Wiesenthal Center Slams Polish Court Decision as 'Travesty of Justice'

February 9, 2021

The Simon Wiesenthal Center denounced a Polish court decision ordering Holocaust scholars to apologize for publishing  a book about the fate of Polish Jewry during WWII. “Today’s ruling in a Warsaw courtroom that found eminent historians Barbara Engelking and Jan Grabowski in violation of Polish civil law for having published a deeply researched book about the fate of Jews in Poland during the Holocaust is simply a travesty of justice,” said Mark Weitzman, SWC’s Director of Government Affairs.
“By ordering the scholars to 'apologize' it puts both historians and victims on trial and offers protection to the reputations of Poles and others who collaborated in the murder of Jews. This ruling opens the door to further intimidation of scholars and researchers and is clearly meant to whitewash unfortunate aspects of Polish history and to offer protection for anti-Semites. The verdict is a verdict against history and free speech and is a miscarriage of justice,” Weitzman concluded.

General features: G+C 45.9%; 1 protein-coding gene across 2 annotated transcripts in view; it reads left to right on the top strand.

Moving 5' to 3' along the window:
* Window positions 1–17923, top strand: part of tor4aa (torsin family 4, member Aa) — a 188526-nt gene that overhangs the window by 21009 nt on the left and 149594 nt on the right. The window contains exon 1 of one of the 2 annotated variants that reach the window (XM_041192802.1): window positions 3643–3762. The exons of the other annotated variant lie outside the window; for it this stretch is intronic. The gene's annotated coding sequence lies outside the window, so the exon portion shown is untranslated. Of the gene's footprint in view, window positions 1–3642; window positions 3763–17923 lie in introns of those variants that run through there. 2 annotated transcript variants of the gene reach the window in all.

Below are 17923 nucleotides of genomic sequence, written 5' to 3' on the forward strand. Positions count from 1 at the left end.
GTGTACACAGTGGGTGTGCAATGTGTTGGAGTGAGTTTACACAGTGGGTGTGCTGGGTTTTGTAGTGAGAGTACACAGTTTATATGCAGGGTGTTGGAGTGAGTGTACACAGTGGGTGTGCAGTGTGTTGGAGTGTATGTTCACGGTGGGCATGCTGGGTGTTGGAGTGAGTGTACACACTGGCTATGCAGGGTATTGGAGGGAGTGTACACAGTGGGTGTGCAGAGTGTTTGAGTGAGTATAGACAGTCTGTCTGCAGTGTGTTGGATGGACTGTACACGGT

“There are those in today’s Poland who want to deny or deflect the fact that some of their countrymen abused and even killed Polish Jews during WWII. They only want to remember the horrors wrought on the Polish nation by the Nazis, while denying this sordid truth. The Jewish people simultaneously revere the memory of thousands of Righteous Poles who, often at great personal risk, saved Jews during this period, while at the same time denouncing the people who abused and killed Polish Jews. Polish history is complicated and the only ones who should be apologizing are those who seek to rewrite it,” added SWC Associate Dean and Global Social Action Director, Rabbi Abraham Cooper.

For further information contact the Center’s Communications department at pressinquiries@wiesenthal.com, join the Center on Facebook, or follow @simonwiesenthal for news updates sent directly to your Twitter feed.

The Simon Wiesenthal Center is one of the largest international Jewish human rights organizations with over 400,000 member families in the United States. It is an NGO at international agencies including the United Nations, UNESCO, the OSCE, the OAS, the Council of Europe and the Latin American Parliament (Parlatino).

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